Page last updated at 13:57 GMT, Friday, 28 November 2008

Protection boost for rare gorilla

By Richard Black
Environment correspondent, BBC News website

The Cross River is a subspecies of the western lowland gorilla

The government of Cameroon has created a new national park aimed at protecting the critically endangered Cross River gorilla, the world's rarest.

Takamanda National Park, on the border with Nigeria, is home to an estimated 115 Cross River gorillas.

The total population of the subspecies is thought to be less than 300.

The news comes as governments of 10 gorilla range states gather in Rome for the first meeting of a new partnership aimed at protecting the primates.

The Gorilla Agreement was finalised in June, and brings together all the countries where the various species and subspecies are found.

Getting the agreement signed was a great conservation achievement
David Greer, WWF

The Wildlife Conservation Society (WCS) helped establish the Takamanda park, and believes it will help curb the hunting and forest destruction that have brought Cross River numbers to such a minuscule level.

"The government of Cameroon is to be commended for taking this step in saving the Cross River gorilla for future generations," said Steven Sanderson, president and CEO of WCS.

"By forming this national park, Cameroon sends a powerful message about the importance of conservation."

Gorillas should be able to move freely between the Takamanda reserve and Nigeria's Cross River National Park just across the border, helping to repair the fragmentation of habitat which can isolate tiny wildlife populations.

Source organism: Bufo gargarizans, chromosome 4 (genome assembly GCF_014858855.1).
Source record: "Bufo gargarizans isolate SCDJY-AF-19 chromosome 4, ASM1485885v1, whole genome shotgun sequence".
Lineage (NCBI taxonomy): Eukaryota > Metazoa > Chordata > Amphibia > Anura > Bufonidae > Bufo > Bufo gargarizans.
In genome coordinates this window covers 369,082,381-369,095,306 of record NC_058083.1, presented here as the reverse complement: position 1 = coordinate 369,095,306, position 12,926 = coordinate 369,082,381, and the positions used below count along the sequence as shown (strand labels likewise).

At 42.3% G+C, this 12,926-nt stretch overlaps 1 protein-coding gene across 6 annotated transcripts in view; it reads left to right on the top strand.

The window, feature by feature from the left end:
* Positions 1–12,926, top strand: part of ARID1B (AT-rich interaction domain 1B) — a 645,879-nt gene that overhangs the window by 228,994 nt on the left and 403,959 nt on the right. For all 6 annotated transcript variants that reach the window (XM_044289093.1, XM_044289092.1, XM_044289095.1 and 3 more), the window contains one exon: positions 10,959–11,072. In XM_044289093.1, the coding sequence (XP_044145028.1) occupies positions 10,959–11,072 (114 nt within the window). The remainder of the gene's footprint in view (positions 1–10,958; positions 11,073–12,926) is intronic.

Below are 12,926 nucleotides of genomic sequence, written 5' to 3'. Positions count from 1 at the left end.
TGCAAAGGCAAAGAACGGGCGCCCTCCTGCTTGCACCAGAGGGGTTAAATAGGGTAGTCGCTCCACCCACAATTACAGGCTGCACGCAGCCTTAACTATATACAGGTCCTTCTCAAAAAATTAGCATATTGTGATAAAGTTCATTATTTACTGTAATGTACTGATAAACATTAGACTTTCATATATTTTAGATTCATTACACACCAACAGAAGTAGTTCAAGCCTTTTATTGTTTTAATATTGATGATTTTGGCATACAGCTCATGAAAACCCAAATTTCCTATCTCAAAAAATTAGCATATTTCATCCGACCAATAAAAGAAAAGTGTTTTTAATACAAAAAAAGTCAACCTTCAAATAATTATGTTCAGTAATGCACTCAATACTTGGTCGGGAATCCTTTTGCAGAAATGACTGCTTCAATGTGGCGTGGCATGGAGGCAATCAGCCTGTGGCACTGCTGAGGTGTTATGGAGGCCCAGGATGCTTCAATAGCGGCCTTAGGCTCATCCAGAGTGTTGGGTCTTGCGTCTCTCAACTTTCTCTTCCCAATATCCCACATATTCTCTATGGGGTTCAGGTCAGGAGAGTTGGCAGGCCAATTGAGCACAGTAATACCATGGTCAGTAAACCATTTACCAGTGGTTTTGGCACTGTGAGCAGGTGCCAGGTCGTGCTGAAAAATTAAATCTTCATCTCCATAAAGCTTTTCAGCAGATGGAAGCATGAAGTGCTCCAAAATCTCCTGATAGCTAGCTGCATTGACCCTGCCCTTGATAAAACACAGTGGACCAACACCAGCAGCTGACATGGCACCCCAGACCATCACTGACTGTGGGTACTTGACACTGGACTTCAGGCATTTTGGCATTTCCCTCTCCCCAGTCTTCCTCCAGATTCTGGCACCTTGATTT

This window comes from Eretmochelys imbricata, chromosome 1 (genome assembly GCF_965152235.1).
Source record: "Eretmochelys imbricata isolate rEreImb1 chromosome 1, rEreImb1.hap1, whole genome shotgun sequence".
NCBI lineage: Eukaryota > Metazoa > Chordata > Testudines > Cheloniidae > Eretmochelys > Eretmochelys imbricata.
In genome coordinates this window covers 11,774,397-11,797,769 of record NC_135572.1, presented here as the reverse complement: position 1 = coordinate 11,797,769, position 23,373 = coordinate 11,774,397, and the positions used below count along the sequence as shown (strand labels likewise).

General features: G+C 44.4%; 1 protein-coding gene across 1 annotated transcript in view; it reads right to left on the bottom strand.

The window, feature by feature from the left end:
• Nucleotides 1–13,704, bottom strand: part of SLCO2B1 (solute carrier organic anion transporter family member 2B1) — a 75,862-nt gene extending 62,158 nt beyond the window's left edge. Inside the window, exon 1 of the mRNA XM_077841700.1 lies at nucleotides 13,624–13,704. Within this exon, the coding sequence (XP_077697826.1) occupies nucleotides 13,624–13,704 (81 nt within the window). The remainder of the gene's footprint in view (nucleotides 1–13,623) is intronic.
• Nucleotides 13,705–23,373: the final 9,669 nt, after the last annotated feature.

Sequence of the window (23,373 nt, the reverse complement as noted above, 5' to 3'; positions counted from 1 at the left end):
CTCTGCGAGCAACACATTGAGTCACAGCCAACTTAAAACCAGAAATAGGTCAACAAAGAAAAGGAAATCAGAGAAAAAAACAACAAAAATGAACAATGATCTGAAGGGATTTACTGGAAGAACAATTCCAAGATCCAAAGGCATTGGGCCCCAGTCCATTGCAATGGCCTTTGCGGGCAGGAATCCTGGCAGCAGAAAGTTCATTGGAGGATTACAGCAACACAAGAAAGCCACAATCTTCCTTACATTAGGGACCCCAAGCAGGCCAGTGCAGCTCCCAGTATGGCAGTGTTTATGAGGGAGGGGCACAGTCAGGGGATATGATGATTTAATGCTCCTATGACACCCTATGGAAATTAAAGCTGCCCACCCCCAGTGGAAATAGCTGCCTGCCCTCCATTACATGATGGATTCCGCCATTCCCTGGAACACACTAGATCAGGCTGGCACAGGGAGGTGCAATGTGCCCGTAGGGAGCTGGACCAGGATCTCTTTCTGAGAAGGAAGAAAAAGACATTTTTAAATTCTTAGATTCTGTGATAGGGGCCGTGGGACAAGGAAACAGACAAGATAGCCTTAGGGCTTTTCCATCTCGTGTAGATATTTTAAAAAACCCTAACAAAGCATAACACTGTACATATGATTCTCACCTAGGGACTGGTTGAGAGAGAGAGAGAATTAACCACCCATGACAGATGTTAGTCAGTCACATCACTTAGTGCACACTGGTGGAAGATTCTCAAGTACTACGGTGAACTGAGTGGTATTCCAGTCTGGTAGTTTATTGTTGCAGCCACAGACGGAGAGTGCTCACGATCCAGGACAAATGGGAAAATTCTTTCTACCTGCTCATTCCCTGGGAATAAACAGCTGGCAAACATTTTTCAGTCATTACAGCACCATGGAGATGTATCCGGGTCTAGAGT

Communal benefits

Two years ago, with most gorilla populations falling, environment groups and concerned governments initiated a process designed to bring all the countries where the animals live into a new conservation deal.

The Gorilla Agreement, formulated under the UN Convention on Migratory Species (CMS), is the result.

Among other things, member governments have pledged to ensure suitable habitat is protected, co-operate with each other, restrain the spread of the Ebola virus, raise awareness of gorilla conservation and minimise conflict between the animals and human populations.

Congolese combatant with chimp

On Saturday, the 10 member countries hold their inaugural meeting in Rome.

"Getting the agreement signed was a great conservation achievement," said David Greer, co-ordinator of the African Great Apes Programme with conservation group WWF.

"It is now time for action. Together, we will look specifically at what steps each government will take to ensure gorillas have a secure future in the wild - through direct conservation action in a way that also benefits local communities."

This is a crucial aspect of the agreement. An estimated 15,000 people, for example, make a living from the flora and fauna of the Takamanda forest; without involving them in conservation initiatives, it is unlikely that the downward slide of Cross River gorillas could be stopped.

Other threats such as conflict would ideally be addressed under the agreement. Unrest in Democratic Republic of Congo (DRC) has brought armed conflict to Virunga National Park, rendering conservation impossible and raising the chances of primates being shot for food.

A coalition of groups, including the UN Environment Programme and the World Association of Zoos and Aquariums, has declared 2009 the Year of the Gorilla in an attempt to raise awareness about the animals still further.

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